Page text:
The Volstead, Downtown Jacksonville's Premier Prohibition Style Whiskey Lounge Is Closing
The Volstead has announced that it will be closing its doors on August 21. The Volstead was a popular downtown Jacksonville speakeasy-style bar that has been open for about 3 1/2 years.
The Downtown speakeasy-style bar located at 115 W. Adams Street fronts as an old post office, but once inside, it is a bar specializing in cocktails from times past . It is an upscale bourbon bar serving premium bourbons, scotches and whiskeys in an upscale lounge, 1920s-themed setting.
“The Volstead” gets its name from The Volstead Act, which enacted Prohibition in the United States in late 1919. The act was later repealed in 1933, but the era would forever leave its mark on history. Some of histories most colorful personalities were players in bootlegging operations, and to this day bars still carry on
Jacksonville Florida pre-prohibition was a beautiful, bustling city where people came to achieve their dreams; designed to be the original site of Hollywood where the stars and starlets of the era came to spend their time.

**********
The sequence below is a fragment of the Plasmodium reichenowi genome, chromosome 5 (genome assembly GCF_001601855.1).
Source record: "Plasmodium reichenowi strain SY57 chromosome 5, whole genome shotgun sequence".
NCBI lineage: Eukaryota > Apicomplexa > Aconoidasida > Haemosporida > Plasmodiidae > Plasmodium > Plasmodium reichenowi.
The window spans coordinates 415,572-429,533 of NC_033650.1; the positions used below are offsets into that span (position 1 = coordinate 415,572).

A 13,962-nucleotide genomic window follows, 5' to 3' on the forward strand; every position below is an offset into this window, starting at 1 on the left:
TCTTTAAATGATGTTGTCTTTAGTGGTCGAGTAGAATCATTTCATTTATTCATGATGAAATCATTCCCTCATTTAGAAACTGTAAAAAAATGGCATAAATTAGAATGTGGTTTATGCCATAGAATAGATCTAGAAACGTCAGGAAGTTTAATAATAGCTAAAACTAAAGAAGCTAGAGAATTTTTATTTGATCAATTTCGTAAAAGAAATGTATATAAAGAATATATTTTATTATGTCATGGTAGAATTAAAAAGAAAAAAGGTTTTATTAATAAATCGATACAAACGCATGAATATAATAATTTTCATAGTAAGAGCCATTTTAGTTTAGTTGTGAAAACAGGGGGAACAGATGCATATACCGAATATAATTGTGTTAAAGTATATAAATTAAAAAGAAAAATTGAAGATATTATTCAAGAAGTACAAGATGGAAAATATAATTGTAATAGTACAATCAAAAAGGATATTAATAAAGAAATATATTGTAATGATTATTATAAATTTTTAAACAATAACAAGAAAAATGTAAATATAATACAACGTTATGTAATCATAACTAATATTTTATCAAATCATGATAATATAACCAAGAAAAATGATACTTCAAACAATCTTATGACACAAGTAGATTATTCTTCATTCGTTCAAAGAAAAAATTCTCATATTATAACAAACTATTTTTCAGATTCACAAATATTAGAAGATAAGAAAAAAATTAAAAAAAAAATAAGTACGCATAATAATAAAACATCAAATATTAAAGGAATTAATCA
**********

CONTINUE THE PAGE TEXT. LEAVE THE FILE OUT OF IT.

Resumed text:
As the decade progressed the nation fell on hard times, Congressman Andrew Volstead chalked up the bill to eradicate the production and sale of liquor throughout the United States. As liquor became more scarce, people became craftier in finding ways to get hooch into the country. Due to the prime waterfront property, Jacksonville became the hub for transactions during thus time. Top bootleggers such as William “The Real” McCoy operated out of The River City.
The Volstead intends to continue normal operation until August 21 with a farewell affair to remember on August 18.